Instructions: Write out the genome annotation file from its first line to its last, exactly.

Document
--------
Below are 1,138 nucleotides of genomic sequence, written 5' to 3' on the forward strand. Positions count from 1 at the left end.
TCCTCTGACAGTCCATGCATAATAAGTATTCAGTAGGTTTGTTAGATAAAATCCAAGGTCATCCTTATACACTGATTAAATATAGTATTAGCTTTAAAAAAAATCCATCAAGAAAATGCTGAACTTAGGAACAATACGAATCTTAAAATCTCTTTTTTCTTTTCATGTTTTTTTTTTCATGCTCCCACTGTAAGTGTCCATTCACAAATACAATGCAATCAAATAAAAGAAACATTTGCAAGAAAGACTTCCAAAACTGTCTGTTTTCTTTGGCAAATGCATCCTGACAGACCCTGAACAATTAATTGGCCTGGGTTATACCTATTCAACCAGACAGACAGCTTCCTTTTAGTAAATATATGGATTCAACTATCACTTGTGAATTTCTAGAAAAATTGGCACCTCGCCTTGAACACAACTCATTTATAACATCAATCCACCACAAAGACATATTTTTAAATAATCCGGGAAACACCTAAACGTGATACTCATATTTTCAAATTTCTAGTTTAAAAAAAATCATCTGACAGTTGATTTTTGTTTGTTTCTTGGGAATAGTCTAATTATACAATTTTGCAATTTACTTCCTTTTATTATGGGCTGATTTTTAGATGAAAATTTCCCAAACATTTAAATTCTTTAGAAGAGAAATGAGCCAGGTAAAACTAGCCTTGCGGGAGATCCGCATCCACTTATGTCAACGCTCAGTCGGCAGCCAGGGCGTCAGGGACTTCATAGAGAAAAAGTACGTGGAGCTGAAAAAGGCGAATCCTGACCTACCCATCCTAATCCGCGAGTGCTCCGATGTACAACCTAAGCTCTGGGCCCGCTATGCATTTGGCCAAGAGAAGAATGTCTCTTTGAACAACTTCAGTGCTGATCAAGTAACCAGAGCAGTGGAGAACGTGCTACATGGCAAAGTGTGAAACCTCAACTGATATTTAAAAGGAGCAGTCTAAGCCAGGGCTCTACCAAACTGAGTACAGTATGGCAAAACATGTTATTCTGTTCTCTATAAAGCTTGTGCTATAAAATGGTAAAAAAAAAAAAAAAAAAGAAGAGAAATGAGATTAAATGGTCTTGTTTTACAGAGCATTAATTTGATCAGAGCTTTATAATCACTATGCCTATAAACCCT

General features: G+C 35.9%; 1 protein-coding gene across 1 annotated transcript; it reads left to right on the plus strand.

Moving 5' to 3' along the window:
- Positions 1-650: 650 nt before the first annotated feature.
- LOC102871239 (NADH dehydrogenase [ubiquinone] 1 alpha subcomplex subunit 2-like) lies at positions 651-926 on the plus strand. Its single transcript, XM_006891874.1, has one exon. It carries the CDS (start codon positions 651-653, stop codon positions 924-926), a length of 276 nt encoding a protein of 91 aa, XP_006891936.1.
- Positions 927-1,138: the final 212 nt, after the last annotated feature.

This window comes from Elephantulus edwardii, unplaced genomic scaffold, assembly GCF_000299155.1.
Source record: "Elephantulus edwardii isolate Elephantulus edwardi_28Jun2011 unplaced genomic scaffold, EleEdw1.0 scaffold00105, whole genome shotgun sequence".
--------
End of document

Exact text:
Below are 1,138 nucleotides of genomic sequence, written 5' to 3' on the forward strand. Positions count from 1 at the left end.
TCCTCTGACAGTCCATGCATAATAAGTATTCAGTAGGTTTGTTAGATAAAATCCAAGGTCATCCTTATACACTGATTAAATATAGTATTAGCTTTAAAAAAAATCCATCAAGAAAATGCTGAACTTAGGAACAATACGAATCTTAAAATCTCTTTTTTCTTTTCATGTTTTTTTTTTCATGCTCCCACTGTAAGTGTCCATTCACAAATACAATGCAATCAAATAAAAGAAACATTTGCAAGAAAGACTTCCAAAACTGTCTGTTTTCTTTGGCAAATGCATCCTGACAGACCCTGAACAATTAATTGGCCTGGGTTATACCTATTCAACCAGACAGACAGCTTCCTTTTAGTAAATATATGGATTCAACTATCACTTGTGAATTTCTAGAAAAATTGGCACCTCGCCTTGAACACAACTCATTTATAACATCAATCCACCACAAAGACATATTTTTAAATAATCCGGGAAACACCTAAACGTGATACTCATATTTTCAAATTTCTAGTTTAAAAAAAATCATCTGACAGTTGATTTTTGTTTGTTTCTTGGGAATAGTCTAATTATACAATTTTGCAATTTACTTCCTTTTATTATGGGCTGATTTTTAGATGAAAATTTCCCAAACATTTAAATTCTTTAGAAGAGAAATGAGCCAGGTAAAACTAGCCTTGCGGGAGATCCGCATCCACTTATGTCAACGCTCAGTCGGCAGCCAGGGCGTCAGGGACTTCATAGAGAAAAAGTACGTGGAGCTGAAAAAGGCGAATCCTGACCTACCCATCCTAATCCGCGAGTGCTCCGATGTACAACCTAAGCTCTGGGCCCGCTATGCATTTGGCCAAGAGAAGAATGTCTCTTTGAACAACTTCAGTGCTGATCAAGTAACCAGAGCAGTGGAGAACGTGCTACATGGCAAAGTGTGAAACCTCAACTGATATTTAAAAGGAGCAGTCTAAGCCAGGGCTCTACCAAACTGAGTACAGTATGGCAAAACATGTTATTCTGTTCTCTATAAAGCTTGTGCTATAAAATGGTAAAAAAAAAAAAAAAAAAGAAGAGAAATGAGATTAAATGGTCTTGTTTTACAGAGCATTAATTTGATCAGAGCTTTATAATCACTATGCCTATAAACCCT

General features: G+C 35.9%; 1 protein-coding gene across 1 annotated transcript; it reads left to right on the plus strand.

Moving 5' to 3' along the window:
- Positions 1-650: 650 nt before the first annotated feature.
- LOC102871239 (NADH dehydrogenase [ubiquinone] 1 alpha subcomplex subunit 2-like) lies at positions 651-926 on the plus strand. Its single transcript, XM_006891874.1, has one exon. It carries the CDS (start codon positions 651-653, stop codon positions 924-926), a length of 276 nt encoding a protein of 91 aa, XP_006891936.1.
- Positions 927-1,138: the final 212 nt, after the last annotated feature.

This window comes from Elephantulus edwardii, unplaced genomic scaffold, assembly GCF_000299155.1.
Source record: "Elephantulus edwardii isolate Elephantulus edwardi_28Jun2011 unplaced genomic scaffold, EleEdw1.0 scaffold00105, whole genome shotgun sequence".